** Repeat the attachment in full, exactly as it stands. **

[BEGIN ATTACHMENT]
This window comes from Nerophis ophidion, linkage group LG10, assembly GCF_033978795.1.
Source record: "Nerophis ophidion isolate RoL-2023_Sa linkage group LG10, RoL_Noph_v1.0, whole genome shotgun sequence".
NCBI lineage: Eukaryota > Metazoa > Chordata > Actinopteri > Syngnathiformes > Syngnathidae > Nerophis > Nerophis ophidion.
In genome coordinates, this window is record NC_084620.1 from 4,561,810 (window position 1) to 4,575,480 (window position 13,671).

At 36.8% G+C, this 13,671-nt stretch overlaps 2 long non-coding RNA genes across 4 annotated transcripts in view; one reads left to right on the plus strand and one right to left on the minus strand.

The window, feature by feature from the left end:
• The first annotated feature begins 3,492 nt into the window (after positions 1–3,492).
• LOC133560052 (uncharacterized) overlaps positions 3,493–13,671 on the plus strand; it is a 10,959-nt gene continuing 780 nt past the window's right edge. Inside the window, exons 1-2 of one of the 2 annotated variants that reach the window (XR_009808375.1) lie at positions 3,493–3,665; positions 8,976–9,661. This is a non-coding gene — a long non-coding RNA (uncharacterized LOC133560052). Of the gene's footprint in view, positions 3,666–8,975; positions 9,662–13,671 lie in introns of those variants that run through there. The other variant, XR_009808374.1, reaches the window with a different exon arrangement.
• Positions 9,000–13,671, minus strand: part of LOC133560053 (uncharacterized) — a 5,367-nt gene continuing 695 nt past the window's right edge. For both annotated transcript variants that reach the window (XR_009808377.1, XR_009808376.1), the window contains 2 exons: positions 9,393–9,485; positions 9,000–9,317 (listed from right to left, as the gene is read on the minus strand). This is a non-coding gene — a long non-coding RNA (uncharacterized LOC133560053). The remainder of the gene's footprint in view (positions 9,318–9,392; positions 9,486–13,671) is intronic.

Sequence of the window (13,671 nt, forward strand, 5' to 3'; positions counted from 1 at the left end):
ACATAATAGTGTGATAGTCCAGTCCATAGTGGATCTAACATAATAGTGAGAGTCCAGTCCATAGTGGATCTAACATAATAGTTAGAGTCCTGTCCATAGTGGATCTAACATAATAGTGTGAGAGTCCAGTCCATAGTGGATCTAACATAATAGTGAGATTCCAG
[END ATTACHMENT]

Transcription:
This window comes from Nerophis ophidion, linkage group LG10, assembly GCF_033978795.1.
Source record: "Nerophis ophidion isolate RoL-2023_Sa linkage group LG10, RoL_Noph_v1.0, whole genome shotgun sequence".
NCBI lineage: Eukaryota > Metazoa > Chordata > Actinopteri > Syngnathiformes > Syngnathidae > Nerophis > Nerophis ophidion.
In genome coordinates, this window is record NC_084620.1 from 4,561,810 (window position 1) to 4,575,480 (window position 13,671).

At 36.8% G+C, this 13,671-nt stretch overlaps 2 long non-coding RNA genes across 4 annotated transcripts in view; one reads left to right on the plus strand and one right to left on the minus strand.

The window, feature by feature from the left end:
• The first annotated feature begins 3,492 nt into the window (after positions 1–3,492).
• LOC133560052 (uncharacterized) overlaps positions 3,493–13,671 on the plus strand; it is a 10,959-nt gene continuing 780 nt past the window's right edge. Inside the window, exons 1-2 of one of the 2 annotated variants that reach the window (XR_009808375.1) lie at positions 3,493–3,665; positions 8,976–9,661. This is a non-coding gene — a long non-coding RNA (uncharacterized LOC133560052). Of the gene's footprint in view, positions 3,666–8,975; positions 9,662–13,671 lie in introns of those variants that run through there. The other variant, XR_009808374.1, reaches the window with a different exon arrangement.
• Positions 9,000–13,671, minus strand: part of LOC133560053 (uncharacterized) — a 5,367-nt gene continuing 695 nt past the window's right edge. For both annotated transcript variants that reach the window (XR_009808377.1, XR_009808376.1), the window contains 2 exons: positions 9,393–9,485; positions 9,000–9,317 (listed from right to left, as the gene is read on the minus strand). This is a non-coding gene — a long non-coding RNA (uncharacterized LOC133560053). The remainder of the gene's footprint in view (positions 9,318–9,392; positions 9,486–13,671) is intronic.

Sequence of the window (13,671 nt, forward strand, 5' to 3'; positions counted from 1 at the left end):
ACATAATAGTGTGATAGTCCAGTCCATAGTGGATCTAACATAATAGTGAGAGTCCAGTCCATAGTGGATCTAACATAATAGTTAGAGTCCTGTCCATAGTGGATCTAACATAATAGTGTGAGAGTCCAGTCCATAGTGGATCTAACATAATAGTGAGATTCCAG